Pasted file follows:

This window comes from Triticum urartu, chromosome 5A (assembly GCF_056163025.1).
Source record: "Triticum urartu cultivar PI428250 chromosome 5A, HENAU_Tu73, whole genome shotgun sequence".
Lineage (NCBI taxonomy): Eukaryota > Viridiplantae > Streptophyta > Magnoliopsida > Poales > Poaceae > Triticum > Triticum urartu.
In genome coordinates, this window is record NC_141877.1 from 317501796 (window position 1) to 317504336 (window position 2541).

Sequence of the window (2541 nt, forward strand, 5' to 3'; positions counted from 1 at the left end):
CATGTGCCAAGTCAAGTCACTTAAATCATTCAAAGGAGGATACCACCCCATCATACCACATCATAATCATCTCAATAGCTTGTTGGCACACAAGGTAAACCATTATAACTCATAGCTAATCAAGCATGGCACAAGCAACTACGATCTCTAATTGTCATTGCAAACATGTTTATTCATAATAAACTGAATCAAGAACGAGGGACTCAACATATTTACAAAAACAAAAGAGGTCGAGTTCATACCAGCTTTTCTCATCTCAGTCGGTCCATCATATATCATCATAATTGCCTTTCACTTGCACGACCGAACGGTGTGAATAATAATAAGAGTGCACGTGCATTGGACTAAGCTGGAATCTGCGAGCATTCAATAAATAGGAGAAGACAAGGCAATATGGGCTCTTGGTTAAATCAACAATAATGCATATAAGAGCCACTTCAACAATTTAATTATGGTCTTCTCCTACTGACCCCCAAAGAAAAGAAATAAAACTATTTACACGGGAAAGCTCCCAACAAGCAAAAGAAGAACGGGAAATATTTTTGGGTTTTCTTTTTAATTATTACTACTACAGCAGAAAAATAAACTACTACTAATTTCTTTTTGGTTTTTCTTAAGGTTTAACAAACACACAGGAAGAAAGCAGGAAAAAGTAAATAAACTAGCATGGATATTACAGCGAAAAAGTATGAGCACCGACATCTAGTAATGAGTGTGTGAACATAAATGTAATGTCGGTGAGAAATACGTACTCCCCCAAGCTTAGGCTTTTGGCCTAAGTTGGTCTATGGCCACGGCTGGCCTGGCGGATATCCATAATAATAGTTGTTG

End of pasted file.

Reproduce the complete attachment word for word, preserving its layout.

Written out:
This window comes from Triticum urartu, chromosome 5A (assembly GCF_056163025.1).
Source record: "Triticum urartu cultivar PI428250 chromosome 5A, HENAU_Tu73, whole genome shotgun sequence".
Lineage (NCBI taxonomy): Eukaryota > Viridiplantae > Streptophyta > Magnoliopsida > Poales > Poaceae > Triticum > Triticum urartu.
In genome coordinates, this window is record NC_141877.1 from 317501796 (window position 1) to 317504336 (window position 2541).

Sequence of the window (2541 nt, forward strand, 5' to 3'; positions counted from 1 at the left end):
CATGTGCCAAGTCAAGTCACTTAAATCATTCAAAGGAGGATACCACCCCATCATACCACATCATAATCATCTCAATAGCTTGTTGGCACACAAGGTAAACCATTATAACTCATAGCTAATCAAGCATGGCACAAGCAACTACGATCTCTAATTGTCATTGCAAACATGTTTATTCATAATAAACTGAATCAAGAACGAGGGACTCAACATATTTACAAAAACAAAAGAGGTCGAGTTCATACCAGCTTTTCTCATCTCAGTCGGTCCATCATATATCATCATAATTGCCTTTCACTTGCACGACCGAACGGTGTGAATAATAATAAGAGTGCACGTGCATTGGACTAAGCTGGAATCTGCGAGCATTCAATAAATAGGAGAAGACAAGGCAATATGGGCTCTTGGTTAAATCAACAATAATGCATATAAGAGCCACTTCAACAATTTAATTATGGTCTTCTCCTACTGACCCCCAAAGAAAAGAAATAAAACTATTTACACGGGAAAGCTCCCAACAAGCAAAAGAAGAACGGGAAATATTTTTGGGTTTTCTTTTTAATTATTACTACTACAGCAGAAAAATAAACTACTACTAATTTCTTTTTGGTTTTTCTTAAGGTTTAACAAACACACAGGAAGAAAGCAGGAAAAAGTAAATAAACTAGCATGGATATTACAGCGAAAAAGTATGAGCACCGACATCTAGTAATGAGTGTGTGAACATAAATGTAATGTCGGTGAGAAATACGTACTCCCCCAAGCTTAGGCTTTTGGCCTAAGTTGGTCTATGGCCACGGCTGGCCTGGCGGATATCCATAATAATAGTTGTTG